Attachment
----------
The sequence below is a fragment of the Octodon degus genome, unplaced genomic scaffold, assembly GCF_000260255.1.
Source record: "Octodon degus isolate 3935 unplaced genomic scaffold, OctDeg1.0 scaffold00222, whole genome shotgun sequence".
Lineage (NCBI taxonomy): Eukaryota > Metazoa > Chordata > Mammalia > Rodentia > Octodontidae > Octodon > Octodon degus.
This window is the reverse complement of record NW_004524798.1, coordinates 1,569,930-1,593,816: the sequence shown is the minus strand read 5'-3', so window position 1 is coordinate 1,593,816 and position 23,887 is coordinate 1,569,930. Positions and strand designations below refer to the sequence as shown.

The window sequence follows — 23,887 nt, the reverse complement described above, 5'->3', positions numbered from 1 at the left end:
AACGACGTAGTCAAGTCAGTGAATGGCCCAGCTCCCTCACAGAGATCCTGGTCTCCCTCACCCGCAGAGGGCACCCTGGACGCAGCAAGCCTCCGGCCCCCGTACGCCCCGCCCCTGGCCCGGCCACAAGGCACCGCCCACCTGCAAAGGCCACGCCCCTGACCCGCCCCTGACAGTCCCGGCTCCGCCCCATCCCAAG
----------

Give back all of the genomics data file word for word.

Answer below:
The sequence below is a fragment of the Octodon degus genome, unplaced genomic scaffold, assembly GCF_000260255.1.
Source record: "Octodon degus isolate 3935 unplaced genomic scaffold, OctDeg1.0 scaffold00222, whole genome shotgun sequence".
Lineage (NCBI taxonomy): Eukaryota > Metazoa > Chordata > Mammalia > Rodentia > Octodontidae > Octodon > Octodon degus.
This window is the reverse complement of record NW_004524798.1, coordinates 1,569,930-1,593,816: the sequence shown is the minus strand read 5'-3', so window position 1 is coordinate 1,593,816 and position 23,887 is coordinate 1,569,930. Positions and strand designations below refer to the sequence as shown.

The window sequence follows — 23,887 nt, the reverse complement described above, 5'->3', positions numbered from 1 at the left end:
AACGACGTAGTCAAGTCAGTGAATGGCCCAGCTCCCTCACAGAGATCCTGGTCTCCCTCACCCGCAGAGGGCACCCTGGACGCAGCAAGCCTCCGGCCCCCGTACGCCCCGCCCCTGGCCCGGCCACAAGGCACCGCCCACCTGCAAAGGCCACGCCCCTGACCCGCCCCTGACAGTCCCGGCTCCGCCCCATCCCAAG